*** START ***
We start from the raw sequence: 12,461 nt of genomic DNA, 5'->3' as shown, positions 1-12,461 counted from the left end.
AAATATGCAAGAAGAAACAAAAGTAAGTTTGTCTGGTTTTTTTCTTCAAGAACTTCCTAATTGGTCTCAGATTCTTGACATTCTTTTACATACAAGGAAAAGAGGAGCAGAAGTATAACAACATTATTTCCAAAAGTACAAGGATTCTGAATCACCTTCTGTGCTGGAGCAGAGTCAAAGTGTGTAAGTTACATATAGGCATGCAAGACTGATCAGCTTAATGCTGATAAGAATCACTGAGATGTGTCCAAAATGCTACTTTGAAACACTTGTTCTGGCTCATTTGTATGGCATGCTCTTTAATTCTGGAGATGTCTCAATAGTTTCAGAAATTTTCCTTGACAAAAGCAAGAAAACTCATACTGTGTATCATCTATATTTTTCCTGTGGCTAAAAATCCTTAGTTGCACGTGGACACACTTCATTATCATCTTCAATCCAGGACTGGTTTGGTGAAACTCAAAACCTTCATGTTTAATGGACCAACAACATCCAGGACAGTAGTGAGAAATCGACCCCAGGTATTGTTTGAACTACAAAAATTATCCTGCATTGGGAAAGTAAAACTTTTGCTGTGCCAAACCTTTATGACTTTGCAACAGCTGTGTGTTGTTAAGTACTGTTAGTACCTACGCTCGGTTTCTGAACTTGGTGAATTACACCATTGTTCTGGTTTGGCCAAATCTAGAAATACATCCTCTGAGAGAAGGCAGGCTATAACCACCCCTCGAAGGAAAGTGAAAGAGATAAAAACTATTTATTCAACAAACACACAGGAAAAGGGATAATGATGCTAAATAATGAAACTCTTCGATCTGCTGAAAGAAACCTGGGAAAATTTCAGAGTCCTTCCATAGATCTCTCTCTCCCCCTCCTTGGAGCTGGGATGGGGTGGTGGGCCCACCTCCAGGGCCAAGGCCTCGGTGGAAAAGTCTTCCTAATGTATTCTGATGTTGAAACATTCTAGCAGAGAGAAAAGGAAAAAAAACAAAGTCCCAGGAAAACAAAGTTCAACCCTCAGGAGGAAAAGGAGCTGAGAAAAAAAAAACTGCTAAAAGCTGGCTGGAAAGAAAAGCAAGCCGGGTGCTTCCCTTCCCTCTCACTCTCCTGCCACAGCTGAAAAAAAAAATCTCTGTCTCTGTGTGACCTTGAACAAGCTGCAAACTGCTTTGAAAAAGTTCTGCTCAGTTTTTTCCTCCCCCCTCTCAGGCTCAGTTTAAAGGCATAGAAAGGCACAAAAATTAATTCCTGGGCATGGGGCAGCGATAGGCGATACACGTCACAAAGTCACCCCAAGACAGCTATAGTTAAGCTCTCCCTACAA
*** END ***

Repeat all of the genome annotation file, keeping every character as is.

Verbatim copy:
We start from the raw sequence: 12,461 nt of genomic DNA, 5'->3' as shown, positions 1-12,461 counted from the left end.
AAATATGCAAGAAGAAACAAAAGTAAGTTTGTCTGGTTTTTTTCTTCAAGAACTTCCTAATTGGTCTCAGATTCTTGACATTCTTTTACATACAAGGAAAAGAGGAGCAGAAGTATAACAACATTATTTCCAAAAGTACAAGGATTCTGAATCACCTTCTGTGCTGGAGCAGAGTCAAAGTGTGTAAGTTACATATAGGCATGCAAGACTGATCAGCTTAATGCTGATAAGAATCACTGAGATGTGTCCAAAATGCTACTTTGAAACACTTGTTCTGGCTCATTTGTATGGCATGCTCTTTAATTCTGGAGATGTCTCAATAGTTTCAGAAATTTTCCTTGACAAAAGCAAGAAAACTCATACTGTGTATCATCTATATTTTTCCTGTGGCTAAAAATCCTTAGTTGCACGTGGACACACTTCATTATCATCTTCAATCCAGGACTGGTTTGGTGAAACTCAAAACCTTCATGTTTAATGGACCAACAACATCCAGGACAGTAGTGAGAAATCGACCCCAGGTATTGTTTGAACTACAAAAATTATCCTGCATTGGGAAAGTAAAACTTTTGCTGTGCCAAACCTTTATGACTTTGCAACAGCTGTGTGTTGTTAAGTACTGTTAGTACCTACGCTCGGTTTCTGAACTTGGTGAATTACACCATTGTTCTGGTTTGGCCAAATCTAGAAATACATCCTCTGAGAGAAGGCAGGCTATAACCACCCCTCGAAGGAAAGTGAAAGAGATAAAAACTATTTATTCAACAAACACACAGGAAAAGGGATAATGATGCTAAATAATGAAACTCTTCGATCTGCTGAAAGAAACCTGGGAAAATTTCAGAGTCCTTCCATAGATCTCTCTCTCCCCCTCCTTGGAGCTGGGATGGGGTGGTGGGCCCACCTCCAGGGCCAAGGCCTCGGTGGAAAAGTCTTCCTAATGTATTCTGATGTTGAAACATTCTAGCAGAGAGAAAAGGAAAAAAAACAAAGTCCCAGGAAAACAAAGTTCAACCCTCAGGAGGAAAAGGAGCTGAGAAAAAAAAAACTGCTAAAAGCTGGCTGGAAAGAAAAGCAAGCCGGGTGCTTCCCTTCCCTCTCACTCTCCTGCCACAGCTGAAAAAAAAAATCTCTGTCTCTGTGTGACCTTGAACAAGCTGCAAACTGCTTTGAAAAAGTTCTGCTCAGTTTTTTCCTCCCCCCTCTCAGGCTCAGTTTAAAGGCATAGAAAGGCACAAAAATTAATTCCTGGGCATGGGGCAGCGATAGGCGATACACGTCACAAAGTCACCCCAAGACAGCTATAGTTAAGCTCTCCCTACAA